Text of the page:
Earlier this week, the mayor of London Boris Johnson condemned David Cameron’s plan to introduce a minimum price for alcohol, saying it would hit poor people but fail to tackle the problem of excessive drinking.
“I think there are better ways of dealing with this. It’s very regressive. It hits poorest people hardest,” the mayor said.
Under Cameron’s proposals, 70p could be added to the price of a bottle of cheap supermarket wine and £2 to a bottle of gin or whisky.
The prime minister insists this “wouldn’t really affect family budgets, but would deal with this problem of very aggressive deep discounting and some binge drinking”.
The idea behind the minimum price is to dissuade the public from loading up on drink before hitting the town and getting even more legless.
Scotland has already introduced a 50p minimum price.
But it is Boris Johnson, rather than David Cameron, who is right on the proposed minimum alcohol price. A cursory look at the data reveals why.
The evidence to suggest that the solution to Britain’s apparent drink problem is to price people off alcohol is flimsy at best. The statistics instead show that the country’s drink problem (if it exists at all) lies beyond the reach of price controls.
According to the Office for National Statistics, average weekly consumption of alcohol in 2010 was highest among those who worked in middle class professions and lowest among those in routine and manual occupations.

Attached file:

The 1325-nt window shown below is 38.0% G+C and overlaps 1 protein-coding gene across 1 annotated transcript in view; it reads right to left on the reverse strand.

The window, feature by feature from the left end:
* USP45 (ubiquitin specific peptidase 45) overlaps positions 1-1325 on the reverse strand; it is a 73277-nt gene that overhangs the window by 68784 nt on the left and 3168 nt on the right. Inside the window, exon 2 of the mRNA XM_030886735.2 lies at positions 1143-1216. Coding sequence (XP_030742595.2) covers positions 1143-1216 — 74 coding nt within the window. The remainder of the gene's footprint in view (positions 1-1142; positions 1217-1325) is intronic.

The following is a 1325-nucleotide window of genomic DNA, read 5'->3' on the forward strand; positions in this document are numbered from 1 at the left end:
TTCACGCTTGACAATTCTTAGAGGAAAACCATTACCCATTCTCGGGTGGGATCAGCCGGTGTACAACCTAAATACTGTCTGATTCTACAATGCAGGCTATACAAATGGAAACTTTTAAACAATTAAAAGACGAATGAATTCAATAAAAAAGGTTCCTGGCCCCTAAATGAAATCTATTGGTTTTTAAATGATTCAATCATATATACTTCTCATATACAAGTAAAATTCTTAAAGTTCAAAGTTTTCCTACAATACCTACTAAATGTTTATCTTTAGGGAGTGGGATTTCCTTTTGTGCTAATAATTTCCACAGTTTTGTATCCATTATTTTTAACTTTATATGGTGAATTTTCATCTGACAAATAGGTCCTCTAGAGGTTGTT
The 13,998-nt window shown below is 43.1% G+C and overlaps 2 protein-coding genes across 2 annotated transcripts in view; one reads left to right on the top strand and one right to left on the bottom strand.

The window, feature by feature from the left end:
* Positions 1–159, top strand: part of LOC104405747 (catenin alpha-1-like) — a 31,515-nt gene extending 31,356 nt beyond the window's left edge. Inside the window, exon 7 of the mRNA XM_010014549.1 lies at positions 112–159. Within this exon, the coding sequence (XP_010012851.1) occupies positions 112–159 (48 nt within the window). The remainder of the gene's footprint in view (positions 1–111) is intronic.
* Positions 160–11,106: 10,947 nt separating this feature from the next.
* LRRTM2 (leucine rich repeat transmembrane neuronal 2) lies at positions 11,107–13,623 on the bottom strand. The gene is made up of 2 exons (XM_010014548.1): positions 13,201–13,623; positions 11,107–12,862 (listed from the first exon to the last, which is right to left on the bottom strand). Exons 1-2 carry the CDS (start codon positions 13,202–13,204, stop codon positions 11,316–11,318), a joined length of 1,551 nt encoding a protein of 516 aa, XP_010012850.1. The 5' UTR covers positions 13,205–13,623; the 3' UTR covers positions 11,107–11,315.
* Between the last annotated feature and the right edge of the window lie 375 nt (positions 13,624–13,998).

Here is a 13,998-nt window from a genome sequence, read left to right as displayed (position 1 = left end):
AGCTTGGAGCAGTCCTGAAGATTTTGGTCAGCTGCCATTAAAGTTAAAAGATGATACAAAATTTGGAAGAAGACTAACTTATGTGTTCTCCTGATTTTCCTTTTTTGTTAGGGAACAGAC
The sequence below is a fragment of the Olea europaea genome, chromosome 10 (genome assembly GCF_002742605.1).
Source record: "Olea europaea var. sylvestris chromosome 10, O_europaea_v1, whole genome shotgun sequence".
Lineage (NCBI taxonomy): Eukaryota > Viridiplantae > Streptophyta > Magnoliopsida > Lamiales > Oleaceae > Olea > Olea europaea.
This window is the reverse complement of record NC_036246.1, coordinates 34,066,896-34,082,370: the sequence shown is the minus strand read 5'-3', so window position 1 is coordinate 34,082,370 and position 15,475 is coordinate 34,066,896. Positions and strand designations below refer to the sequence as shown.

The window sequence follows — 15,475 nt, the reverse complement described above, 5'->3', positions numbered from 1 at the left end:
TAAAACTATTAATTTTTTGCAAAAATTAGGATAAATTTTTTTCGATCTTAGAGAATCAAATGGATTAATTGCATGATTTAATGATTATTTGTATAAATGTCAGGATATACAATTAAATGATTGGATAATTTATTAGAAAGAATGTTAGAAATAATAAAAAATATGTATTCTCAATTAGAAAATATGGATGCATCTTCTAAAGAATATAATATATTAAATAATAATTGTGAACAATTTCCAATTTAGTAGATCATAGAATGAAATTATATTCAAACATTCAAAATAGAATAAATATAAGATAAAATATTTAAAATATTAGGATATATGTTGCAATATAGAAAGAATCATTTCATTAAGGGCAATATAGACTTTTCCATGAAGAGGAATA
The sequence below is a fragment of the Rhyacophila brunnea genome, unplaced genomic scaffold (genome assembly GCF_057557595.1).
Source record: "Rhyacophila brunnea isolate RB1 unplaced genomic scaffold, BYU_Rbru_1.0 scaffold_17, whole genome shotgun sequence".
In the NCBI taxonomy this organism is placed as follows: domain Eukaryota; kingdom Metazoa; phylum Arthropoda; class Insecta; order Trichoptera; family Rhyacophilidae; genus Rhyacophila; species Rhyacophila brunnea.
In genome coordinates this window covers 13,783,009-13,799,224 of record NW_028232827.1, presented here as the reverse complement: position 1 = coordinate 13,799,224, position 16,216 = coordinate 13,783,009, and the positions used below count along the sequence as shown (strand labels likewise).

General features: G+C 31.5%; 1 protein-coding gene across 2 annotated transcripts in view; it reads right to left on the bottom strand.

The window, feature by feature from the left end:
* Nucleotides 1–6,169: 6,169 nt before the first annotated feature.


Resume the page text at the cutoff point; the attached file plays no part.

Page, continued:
Despite lurid tabloid depictions of ‘out of control’ working class women, the statistics also showed that professional women drank on average 9.2 units of alcohol a week compared with those in manual occupations, who drank 6.2 units a week.
When it comes to age, adults aged over 45 were also three times more likely to drink alcohol every day than younger people.
In actual fact, alcohol consumption among Britons has been decreasing – and decreasing quite significantly – for a number of years.
Between 2005 and 2010, average weekly alcohol consumption per adult decreased by almost a third, from 14.3 units to 11.5 units.
Among men, average alcohol consumption decreased from 19.9 units to 15.9 units a week and for women the figure reduced from 9.4 units to 7.6 units.
Let’s say, for the sake of argument, that Britain does have a drink problem. The next logical step is to identify those most in need of help in controlling their alcohol intake.
As the statistics show, these tend to be middle-aged people from the middle classes – hardly the people who are going to be discouraged by a few extra pounds on a bottle of wine.